The rise of benchwarming
There are two reasons the bench came into existence in MMOs: instances and raid caps. Instanced content provides guilds the opportunity to raid on their own schedule, which is great for guilds that couldn't do the 3 a.m. phone call to log in quick and take down a boss that had just spawned. But instancing had to be tuned correctly so that it was challenging enough that guilds couldn't just breeze through everything in one night. And since that tuning depended on the size of the raid force, it was inevitable that raid caps were added to the picture.
Originally, raid caps were relatively high, with limits of 72 in EverQuest during Planes of Power and 40 in World of Warcraft at launch. The problem with raid caps, though, is that not everyone is a good raider, and it's hard to justify kicking out Johnny Parse'Buster for Mr. Wiggly. As raid caps shrunk down from 72 to 54 to 40 to 25 to 12 and now eight, raiding has gone from being an inclusive, social phenomenon to a number-crunching, exclusive, stressful experience.
One way to deal with overfull raids is to have sign-ups in advance. If you want a sure-fire way to get players upset and complaining, schedule a raid, ask them all to get there a half-hour early, and then turn some of them away at the last minute. Sign-ups are great because it gives players a chance to book themselves into a raid, and everyone can see in advance if a raid is overfull.
While first-come-first-served is the driving force behind sign-ups, you should make sure to establish rules that are fair but that also help you carve out a viable raid force. After all, if you get eight healers all signed up for a raid and no tank, you're probably going to end up wasting the evening. If you need three tanks for a particular encounter, make sure to advertise that on the sign-up sheet. If you feel that having extra utility would make a difference, put out a call for that. If it doesn't matter and you can go with a raid of 12 Rangers, let people know in advance. You'd be surprised how cooperative members are with policing themselves and working things out when the raid is a bit too heavy in a particular class.
Don't jerk people around if there's just no room
On raid night, if you're forming up and you get some last minute tells begging for a spot on the raid, be clear and upfront about someone's chances of getting in. If there's definitely no room, let him know as soon as possible so you don't waste his time. And if he wants to discuss it with you, make time after the raid, when you're not juggling 20 different things as raid leader. If you try to chat about it while you're forming up the raid, you're more likely to say something that will exacerbate the situation.
Raid caps make roster management a nightmare because guild leaders need to recruit a properly sized force and make sure that it's got a nice mix of classes and numbers. Of course, players come and go, which leads to an ever-changing mix of raiders. The smaller the raid cap, the harder it is to manage numbers and not end up constantly overfull. However, the more attention you pay to your roster, the better able you'll be to recruit what you need rather than invite blindly and get stuck with a bloated roster and unhappy players who have to sit the bench.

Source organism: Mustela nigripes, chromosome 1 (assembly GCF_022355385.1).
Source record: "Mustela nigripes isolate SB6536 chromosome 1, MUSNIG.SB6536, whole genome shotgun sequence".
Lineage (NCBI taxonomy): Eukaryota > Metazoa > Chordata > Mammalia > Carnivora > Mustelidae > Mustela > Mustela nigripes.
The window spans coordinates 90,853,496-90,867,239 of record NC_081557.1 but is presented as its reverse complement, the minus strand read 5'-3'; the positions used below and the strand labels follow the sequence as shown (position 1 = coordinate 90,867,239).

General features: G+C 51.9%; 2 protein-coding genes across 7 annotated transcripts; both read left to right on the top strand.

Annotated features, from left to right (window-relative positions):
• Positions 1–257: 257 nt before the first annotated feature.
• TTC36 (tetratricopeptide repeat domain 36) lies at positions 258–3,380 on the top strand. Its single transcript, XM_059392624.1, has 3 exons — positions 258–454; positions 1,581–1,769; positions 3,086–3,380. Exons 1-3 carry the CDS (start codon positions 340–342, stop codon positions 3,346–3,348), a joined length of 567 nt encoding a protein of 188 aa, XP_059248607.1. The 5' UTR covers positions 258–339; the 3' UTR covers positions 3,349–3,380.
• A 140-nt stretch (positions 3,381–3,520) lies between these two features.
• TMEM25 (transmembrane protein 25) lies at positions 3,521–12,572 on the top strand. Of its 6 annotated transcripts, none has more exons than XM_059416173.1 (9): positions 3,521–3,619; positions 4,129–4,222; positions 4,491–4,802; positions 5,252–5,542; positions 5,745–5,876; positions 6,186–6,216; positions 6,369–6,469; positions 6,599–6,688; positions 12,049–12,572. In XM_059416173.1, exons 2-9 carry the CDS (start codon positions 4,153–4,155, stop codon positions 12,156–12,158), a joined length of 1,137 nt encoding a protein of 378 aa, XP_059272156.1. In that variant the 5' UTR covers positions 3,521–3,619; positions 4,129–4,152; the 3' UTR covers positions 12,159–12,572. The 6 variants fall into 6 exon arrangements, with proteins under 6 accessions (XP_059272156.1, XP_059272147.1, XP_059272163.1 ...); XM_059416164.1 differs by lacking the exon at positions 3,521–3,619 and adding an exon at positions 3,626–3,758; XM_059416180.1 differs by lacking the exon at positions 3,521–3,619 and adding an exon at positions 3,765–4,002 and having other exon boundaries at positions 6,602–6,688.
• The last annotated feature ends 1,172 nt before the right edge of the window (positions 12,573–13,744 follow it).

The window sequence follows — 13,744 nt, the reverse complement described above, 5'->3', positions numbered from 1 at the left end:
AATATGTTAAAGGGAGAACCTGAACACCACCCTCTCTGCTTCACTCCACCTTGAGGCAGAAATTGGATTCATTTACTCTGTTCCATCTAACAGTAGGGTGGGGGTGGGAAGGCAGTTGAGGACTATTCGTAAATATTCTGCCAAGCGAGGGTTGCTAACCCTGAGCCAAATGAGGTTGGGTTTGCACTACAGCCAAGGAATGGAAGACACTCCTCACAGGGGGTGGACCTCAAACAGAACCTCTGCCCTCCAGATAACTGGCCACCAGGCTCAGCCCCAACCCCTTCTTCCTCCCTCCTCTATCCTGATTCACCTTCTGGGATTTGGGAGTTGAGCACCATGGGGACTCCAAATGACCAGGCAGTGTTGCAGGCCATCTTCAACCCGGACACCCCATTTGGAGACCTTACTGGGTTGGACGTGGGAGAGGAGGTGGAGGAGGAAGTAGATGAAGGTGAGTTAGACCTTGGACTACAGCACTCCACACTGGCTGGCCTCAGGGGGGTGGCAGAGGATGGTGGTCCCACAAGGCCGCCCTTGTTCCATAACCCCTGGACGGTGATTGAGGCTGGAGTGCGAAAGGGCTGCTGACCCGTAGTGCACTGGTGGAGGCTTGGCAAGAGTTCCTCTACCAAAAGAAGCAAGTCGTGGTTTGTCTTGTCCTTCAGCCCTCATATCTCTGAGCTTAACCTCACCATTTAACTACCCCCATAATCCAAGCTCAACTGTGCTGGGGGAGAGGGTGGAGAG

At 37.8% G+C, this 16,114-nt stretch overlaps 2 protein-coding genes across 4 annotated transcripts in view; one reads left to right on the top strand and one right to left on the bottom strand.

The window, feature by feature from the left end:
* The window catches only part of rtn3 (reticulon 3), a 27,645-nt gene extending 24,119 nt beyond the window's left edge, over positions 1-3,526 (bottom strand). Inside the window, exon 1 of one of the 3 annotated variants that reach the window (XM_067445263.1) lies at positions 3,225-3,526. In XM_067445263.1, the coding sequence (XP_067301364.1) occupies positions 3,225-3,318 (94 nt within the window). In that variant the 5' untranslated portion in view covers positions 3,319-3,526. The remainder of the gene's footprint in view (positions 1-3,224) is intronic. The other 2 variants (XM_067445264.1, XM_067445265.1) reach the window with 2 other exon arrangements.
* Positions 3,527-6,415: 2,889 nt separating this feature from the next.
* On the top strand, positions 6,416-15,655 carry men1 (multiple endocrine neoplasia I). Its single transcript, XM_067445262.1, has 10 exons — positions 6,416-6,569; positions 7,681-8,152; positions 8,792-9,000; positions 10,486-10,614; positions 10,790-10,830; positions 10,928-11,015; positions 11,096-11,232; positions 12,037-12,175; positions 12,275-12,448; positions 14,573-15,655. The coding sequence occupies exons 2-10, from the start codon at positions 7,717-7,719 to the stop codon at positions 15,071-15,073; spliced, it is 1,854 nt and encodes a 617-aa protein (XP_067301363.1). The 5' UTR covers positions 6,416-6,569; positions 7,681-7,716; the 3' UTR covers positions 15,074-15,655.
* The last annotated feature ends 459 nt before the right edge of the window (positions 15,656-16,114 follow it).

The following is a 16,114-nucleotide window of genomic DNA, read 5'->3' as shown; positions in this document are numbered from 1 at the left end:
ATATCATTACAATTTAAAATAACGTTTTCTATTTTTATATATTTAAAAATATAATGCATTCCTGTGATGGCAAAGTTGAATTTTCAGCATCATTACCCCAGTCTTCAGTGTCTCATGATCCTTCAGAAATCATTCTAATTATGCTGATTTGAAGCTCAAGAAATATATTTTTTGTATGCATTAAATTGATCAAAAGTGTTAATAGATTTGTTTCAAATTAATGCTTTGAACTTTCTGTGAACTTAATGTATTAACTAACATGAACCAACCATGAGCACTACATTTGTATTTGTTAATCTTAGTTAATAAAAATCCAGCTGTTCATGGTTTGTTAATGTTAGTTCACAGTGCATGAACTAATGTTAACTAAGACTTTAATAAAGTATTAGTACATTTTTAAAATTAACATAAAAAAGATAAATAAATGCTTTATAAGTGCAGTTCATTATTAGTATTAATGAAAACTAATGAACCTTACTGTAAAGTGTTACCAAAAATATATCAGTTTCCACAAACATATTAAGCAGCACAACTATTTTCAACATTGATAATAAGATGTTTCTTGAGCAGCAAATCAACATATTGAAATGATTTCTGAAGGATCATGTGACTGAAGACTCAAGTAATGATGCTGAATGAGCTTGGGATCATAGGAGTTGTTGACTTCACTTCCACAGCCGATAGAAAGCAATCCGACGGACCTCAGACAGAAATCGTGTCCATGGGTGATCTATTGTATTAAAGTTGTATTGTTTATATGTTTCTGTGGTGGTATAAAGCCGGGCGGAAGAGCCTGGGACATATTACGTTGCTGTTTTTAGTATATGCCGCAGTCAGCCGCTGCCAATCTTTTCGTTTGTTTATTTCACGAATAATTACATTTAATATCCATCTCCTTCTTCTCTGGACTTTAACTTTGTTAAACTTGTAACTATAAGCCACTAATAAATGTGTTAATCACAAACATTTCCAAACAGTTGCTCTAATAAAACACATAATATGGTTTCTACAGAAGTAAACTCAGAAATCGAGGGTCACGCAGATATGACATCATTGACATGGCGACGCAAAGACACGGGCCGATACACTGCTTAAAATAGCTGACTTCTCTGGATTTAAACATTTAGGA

Balance strength with fairness
Other raid leaders might not agree with me on this, but I feel it's important to balance your raid force's strength with fairness to your members. Some leaders will argue that you always need to bring the best possible raid force you can field, but the truth is that you can field a less than optimal force and raid just fine (yes, even in an eight-man raid!). It's harder to bring weaker raiders than it used to be because raid caps force you into a "one or the other" decision rather than "let's take both." But if you know your raid content well enough, you can put together a balanced raid that succeeds. It's a fine line to walk because you don't want a raid that's destined for failure, since that's not fair to those who play hard and want to make progress. At the same time, switching things up a bit can actually help give regular raiders a little breather here and there, which helps prevent burnout.
At the end of the day, someone who carries a tag in your guild should be able to join along in guild events. It might not be possible to bring every member to every raid, but if you're shutting the door on the same few players over and over, it's time to consider whether it would be better for them to join another guild. To me, it's worth the occasional slow raid night if the alternative is seeing a good person leave the guild. And in the long run, chances are you'll be thankful you did try to balance things out because attrition and burnout can suddenly turn an overfull raid into a sparsely populated one, and someone you turned away last month can become an essential part of your raid force.
Do you have a guild problem that you just can't seem to resolve? Have a guild issue that you'd like to discuss? Every week, Karen Bryan takes on reader questions about guild management right here in The Guild Counsel column. She'll offer advice, give practical tips, and even provide a shoulder to lean on for those who are taking up the challenging task of running a guild.